Several Idaho lawmakers say they aren’t shocked by the 126 layoffs and nine office closures planned at the Department of Health and Welfare (DHW), with some saying similar action at other state agencies could be coming.
Sen. Dean Cameron, R-Rupert, said he’s not surprised by the closures. “You hate to see people laid off and you hate to see offices close,” he told IdahoReporter.com. “At the same time, with the budget situation we’re in, it’s understandable.” The closures are expected to save DHW $7 million in the next budget, which begins in July. Cameron said he understands why the Rupert DHW office is targeted for closure. People from Rupert would need to go to a DHW office in Burley, which is a 10 minute drive.
On his blog, Rep. Branden Durst, D-Boise, called the DHW layoffs the tip of the iceberg for budget impacts. “The Department of Health and Welfare is only the beginning,” he said. “In future weeks, other agencies will face the budgetary reality that our nearsighted governor and majority leadership placed upon them and make similar cuts to services and jobs.”
Rep. Maxine Bell, R-Jerome, said DHW’s decision made sense, though there were other options. “I understand that they’ve got to tighten up and do what they have to do,” she said. “I had been so hopeful that they’d use furloughs and not layoffs for workers.” A DHW official said the department has used furloughs, which are unpaid time off for state employees, to deal with holdbacks in the current budget, but that layoffs and closures are a permanent solution to permanent state spending cuts. Bell said laying off DHW employees could end up adding to the number of people going to DHW for services like food stamps.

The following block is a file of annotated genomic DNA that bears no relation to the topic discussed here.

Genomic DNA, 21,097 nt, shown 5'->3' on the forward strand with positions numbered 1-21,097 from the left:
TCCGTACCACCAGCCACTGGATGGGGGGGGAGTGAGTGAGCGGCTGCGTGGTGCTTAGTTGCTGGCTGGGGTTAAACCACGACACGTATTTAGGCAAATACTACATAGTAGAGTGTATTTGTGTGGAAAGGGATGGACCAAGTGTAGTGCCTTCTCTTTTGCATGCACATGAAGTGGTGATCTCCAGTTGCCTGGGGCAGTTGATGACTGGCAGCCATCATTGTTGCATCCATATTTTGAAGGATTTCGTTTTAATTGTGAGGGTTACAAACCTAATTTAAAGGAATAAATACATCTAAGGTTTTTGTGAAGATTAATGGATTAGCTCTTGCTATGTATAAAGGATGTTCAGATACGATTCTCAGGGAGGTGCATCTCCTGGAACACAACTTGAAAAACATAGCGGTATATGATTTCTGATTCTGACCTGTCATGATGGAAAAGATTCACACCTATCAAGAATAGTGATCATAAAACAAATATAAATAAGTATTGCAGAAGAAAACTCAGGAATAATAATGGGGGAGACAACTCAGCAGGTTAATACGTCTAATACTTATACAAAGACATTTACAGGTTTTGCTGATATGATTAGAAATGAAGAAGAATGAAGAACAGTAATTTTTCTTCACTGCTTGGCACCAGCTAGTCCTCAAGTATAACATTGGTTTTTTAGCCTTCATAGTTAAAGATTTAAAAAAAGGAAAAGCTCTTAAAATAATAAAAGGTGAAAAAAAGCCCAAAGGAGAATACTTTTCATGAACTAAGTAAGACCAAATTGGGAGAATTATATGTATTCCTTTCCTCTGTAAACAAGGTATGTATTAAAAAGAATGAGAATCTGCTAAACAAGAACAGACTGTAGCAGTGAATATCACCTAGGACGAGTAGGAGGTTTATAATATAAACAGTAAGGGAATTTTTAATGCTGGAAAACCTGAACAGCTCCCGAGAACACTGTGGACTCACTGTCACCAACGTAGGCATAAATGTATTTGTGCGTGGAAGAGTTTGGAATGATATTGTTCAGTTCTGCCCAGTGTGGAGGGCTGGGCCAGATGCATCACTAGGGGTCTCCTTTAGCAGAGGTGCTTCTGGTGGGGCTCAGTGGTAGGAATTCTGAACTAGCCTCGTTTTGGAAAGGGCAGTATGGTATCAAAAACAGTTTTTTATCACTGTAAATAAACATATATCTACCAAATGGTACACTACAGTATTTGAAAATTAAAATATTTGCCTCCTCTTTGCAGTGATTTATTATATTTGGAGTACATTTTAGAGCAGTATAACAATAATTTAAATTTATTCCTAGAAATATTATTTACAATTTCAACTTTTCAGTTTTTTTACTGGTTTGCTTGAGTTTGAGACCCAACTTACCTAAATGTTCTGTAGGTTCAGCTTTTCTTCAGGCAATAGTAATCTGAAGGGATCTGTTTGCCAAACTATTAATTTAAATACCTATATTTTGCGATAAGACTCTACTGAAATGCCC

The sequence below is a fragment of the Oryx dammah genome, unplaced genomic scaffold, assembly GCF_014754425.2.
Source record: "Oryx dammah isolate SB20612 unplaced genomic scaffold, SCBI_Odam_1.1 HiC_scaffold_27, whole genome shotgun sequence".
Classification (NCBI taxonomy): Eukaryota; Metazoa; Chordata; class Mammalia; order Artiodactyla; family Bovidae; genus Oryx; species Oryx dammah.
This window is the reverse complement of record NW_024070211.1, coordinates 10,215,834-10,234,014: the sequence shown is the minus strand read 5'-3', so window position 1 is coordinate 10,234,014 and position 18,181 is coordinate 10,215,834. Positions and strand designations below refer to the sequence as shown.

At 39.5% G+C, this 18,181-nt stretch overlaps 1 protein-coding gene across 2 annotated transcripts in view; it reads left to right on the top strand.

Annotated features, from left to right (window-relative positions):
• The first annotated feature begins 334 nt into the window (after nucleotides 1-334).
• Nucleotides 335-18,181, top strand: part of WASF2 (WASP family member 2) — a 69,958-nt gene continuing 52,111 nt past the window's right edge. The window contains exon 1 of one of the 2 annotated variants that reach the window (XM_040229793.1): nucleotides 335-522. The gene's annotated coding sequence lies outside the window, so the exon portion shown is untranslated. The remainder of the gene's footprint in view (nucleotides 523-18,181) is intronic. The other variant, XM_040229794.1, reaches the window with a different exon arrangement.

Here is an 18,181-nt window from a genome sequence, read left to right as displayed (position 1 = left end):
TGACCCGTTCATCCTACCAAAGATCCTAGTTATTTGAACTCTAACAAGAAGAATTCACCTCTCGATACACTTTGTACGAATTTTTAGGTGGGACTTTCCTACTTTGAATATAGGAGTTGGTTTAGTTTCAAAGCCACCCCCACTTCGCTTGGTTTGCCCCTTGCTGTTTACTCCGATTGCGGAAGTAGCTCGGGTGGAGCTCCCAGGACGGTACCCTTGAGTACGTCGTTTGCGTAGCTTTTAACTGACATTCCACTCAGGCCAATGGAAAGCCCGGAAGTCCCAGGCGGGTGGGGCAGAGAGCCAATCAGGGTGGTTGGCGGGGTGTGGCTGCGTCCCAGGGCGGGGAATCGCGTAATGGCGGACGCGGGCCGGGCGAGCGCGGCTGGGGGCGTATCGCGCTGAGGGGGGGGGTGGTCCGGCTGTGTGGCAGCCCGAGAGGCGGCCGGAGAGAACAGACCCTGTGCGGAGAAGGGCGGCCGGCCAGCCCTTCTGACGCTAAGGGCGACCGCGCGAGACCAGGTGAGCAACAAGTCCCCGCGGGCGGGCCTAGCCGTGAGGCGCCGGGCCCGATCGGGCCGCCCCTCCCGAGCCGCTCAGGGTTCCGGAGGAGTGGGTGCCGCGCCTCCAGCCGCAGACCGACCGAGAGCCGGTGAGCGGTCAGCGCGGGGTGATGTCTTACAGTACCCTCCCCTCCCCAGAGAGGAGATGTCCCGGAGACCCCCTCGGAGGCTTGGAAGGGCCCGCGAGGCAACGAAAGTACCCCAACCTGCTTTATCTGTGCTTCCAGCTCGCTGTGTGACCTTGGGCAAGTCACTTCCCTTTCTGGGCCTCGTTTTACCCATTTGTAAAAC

Other big spending areas of state tax dollars including public schools, universities, and prisons, are unlikely to see closures, but layoffs remain a possibility. Cameron said one area where closures could occur is in agricultural research stations across the state. “This last budget cycle, we’ve started to see the effects on ag research and extension offices,” he said. “We’ve had the closure of a few offices last year.” Cameron said that while lawmakers approved the reductions in the budget, agencies have flexibility to decide how to meet a smaller bottom line. “Every agency is dealing with those reductions differently. Some are able to handle it with furloughing and some can’t furlough as well.”
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